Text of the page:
Related to the vicuña, llama and guanaco the alpaca is a rare and precious animal thought to be a cross between llamas and vicuñas some 6000 years ago. Alpacas have had a turbulent history. Treasured by the ancient Inca civilisation, their fine fleeces were reserved for Incan royalty. Together with their close relatives, the llamas, alpacas provided clothing, food, fuel and, no doubt, companionship as domesticated animals high in the altiplano of Peru, Chile and Bolivia.
A thousand years before the Roman Empire, a thriving economy existed, based on selective breeding and the production of alpacas that are thought to have had even better fleeces than the finest and most uniform alpacas today. Alpacas were close to annihilation after the Spanish conquest of the Incas. The alpaca, prized for almost 5000 years as a source of high quality fibre, was seen by the Spaniards as a competitor for grazing lands available to their sheep. The alpaca therefore became a source of meat and was slaughtered almost to the point of extinction.
The surviving Incans were driven into the highest parts of the inhospitable Andes mountains, taking their most prized alpacas with them into exile. The alpaca population survived due to their great importance to the Indian people, and their ability to tolerate extraordinarily harsh climatic conditions.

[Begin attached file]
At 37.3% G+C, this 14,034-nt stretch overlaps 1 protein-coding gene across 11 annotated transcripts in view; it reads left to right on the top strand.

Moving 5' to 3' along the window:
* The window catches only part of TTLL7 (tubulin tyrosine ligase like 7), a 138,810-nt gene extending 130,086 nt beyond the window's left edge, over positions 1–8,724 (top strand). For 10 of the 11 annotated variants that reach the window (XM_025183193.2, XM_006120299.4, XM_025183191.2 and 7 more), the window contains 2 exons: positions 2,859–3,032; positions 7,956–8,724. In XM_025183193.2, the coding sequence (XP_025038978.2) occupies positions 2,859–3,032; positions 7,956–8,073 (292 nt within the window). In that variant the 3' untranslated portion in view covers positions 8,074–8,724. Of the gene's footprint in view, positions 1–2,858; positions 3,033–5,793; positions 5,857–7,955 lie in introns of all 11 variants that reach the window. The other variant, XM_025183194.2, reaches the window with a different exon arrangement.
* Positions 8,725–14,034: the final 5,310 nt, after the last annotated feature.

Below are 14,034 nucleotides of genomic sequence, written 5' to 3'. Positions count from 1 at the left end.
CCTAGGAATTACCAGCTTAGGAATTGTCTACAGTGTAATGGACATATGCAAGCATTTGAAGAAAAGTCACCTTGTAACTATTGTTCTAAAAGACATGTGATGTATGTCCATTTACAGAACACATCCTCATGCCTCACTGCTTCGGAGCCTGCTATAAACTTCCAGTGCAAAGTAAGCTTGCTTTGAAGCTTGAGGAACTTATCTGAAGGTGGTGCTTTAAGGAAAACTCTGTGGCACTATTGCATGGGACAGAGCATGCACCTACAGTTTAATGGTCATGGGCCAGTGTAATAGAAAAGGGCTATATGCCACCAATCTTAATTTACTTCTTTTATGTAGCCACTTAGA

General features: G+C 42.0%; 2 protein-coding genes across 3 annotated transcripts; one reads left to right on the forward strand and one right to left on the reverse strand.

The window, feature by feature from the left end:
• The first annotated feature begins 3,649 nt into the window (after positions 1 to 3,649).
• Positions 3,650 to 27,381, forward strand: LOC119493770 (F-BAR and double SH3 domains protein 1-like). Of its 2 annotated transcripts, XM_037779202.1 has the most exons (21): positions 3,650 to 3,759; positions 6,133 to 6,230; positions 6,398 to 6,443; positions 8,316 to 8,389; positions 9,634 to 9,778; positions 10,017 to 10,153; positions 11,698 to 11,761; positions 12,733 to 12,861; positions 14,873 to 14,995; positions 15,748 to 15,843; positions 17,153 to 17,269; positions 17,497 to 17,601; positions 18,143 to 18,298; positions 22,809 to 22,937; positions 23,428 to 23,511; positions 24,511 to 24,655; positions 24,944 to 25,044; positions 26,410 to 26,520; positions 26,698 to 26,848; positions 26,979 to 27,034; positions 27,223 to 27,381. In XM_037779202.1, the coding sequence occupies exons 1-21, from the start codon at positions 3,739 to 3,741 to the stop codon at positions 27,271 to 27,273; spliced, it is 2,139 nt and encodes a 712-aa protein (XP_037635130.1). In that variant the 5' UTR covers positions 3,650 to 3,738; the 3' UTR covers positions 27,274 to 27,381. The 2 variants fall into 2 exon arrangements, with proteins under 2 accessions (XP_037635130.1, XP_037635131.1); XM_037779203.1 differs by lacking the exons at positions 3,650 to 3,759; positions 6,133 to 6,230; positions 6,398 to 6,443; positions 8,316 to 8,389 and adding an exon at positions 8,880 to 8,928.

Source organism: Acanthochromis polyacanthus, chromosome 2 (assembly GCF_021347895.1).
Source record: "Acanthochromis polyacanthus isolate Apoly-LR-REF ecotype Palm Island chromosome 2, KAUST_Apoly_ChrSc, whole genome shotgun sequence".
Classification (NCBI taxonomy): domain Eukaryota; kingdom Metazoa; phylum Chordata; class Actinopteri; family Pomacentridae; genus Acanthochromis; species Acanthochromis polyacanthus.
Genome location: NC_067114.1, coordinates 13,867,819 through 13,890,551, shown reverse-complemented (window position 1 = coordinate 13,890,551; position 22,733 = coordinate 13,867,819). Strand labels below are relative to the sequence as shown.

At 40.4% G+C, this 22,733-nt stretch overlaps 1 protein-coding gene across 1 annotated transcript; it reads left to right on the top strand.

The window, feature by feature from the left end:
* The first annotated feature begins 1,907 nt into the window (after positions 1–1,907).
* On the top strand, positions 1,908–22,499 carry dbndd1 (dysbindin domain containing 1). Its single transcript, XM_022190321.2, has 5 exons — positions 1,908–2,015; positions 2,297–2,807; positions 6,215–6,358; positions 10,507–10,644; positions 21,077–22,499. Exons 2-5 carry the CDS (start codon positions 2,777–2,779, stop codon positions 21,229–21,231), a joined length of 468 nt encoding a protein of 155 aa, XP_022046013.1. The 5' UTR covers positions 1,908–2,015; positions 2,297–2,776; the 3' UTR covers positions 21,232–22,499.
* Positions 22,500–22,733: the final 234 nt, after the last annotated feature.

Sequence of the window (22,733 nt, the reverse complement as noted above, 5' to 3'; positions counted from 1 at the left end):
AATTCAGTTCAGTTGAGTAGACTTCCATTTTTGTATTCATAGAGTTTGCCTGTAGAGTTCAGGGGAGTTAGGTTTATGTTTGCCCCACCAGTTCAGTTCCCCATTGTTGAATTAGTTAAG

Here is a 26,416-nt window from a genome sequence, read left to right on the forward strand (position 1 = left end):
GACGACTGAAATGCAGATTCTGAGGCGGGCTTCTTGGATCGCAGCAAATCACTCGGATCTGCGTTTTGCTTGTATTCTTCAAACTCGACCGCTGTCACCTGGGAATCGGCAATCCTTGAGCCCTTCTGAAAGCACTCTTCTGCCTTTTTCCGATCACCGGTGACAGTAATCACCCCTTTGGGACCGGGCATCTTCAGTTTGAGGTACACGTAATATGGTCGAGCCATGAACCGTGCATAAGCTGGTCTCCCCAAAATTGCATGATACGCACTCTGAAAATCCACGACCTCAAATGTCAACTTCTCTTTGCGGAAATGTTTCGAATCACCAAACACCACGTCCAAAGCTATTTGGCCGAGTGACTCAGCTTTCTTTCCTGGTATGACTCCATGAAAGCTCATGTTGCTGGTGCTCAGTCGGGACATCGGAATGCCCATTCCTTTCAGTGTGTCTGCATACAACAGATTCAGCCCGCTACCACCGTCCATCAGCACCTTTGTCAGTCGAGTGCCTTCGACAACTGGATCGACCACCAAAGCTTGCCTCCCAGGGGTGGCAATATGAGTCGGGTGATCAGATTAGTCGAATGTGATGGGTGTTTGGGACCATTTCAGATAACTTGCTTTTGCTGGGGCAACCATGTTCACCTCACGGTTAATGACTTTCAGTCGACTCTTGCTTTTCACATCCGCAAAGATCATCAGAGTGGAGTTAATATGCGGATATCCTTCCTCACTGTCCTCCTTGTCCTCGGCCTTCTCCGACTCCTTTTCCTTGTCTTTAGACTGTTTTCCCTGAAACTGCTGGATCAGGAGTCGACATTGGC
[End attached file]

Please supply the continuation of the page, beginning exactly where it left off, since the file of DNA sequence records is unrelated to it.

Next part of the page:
It wasn’t until the mid 1800s that the beauty and resilience of alpaca fleece was ‘rediscovered’ and re-awoke the world’s interest. Sir Titus Salt of London “discovered” the remarkable fibre of the alpaca and began promoting its use in the finest textile mills and fashion houses of Europe. In the Southern Hemisphere Charles Ledger was the first to import alpacas into Australia in 1858. None of the descendents of these alpacas are thought to have survived to the present day.
Today, alpaca farming is still concentrated in the Altiplano. Alpacas not only battle a harsh climate – burning sun by day, freezing conditions at night – but also receive few of the benefits of modern animal husbandry. In their homeland of South America, Peru has approximately 2.5 million, Bolivia around 50,000 and there are only some 500,000 in Chile and Argentina combined.
In 1984, the United States and Canada imported their first alpacas, followed by Australia and New Zealand in 1989. These countries, with their more temperate climates and more sophisticated animal husbandry and breeding techniques, have proven beneficial for the species.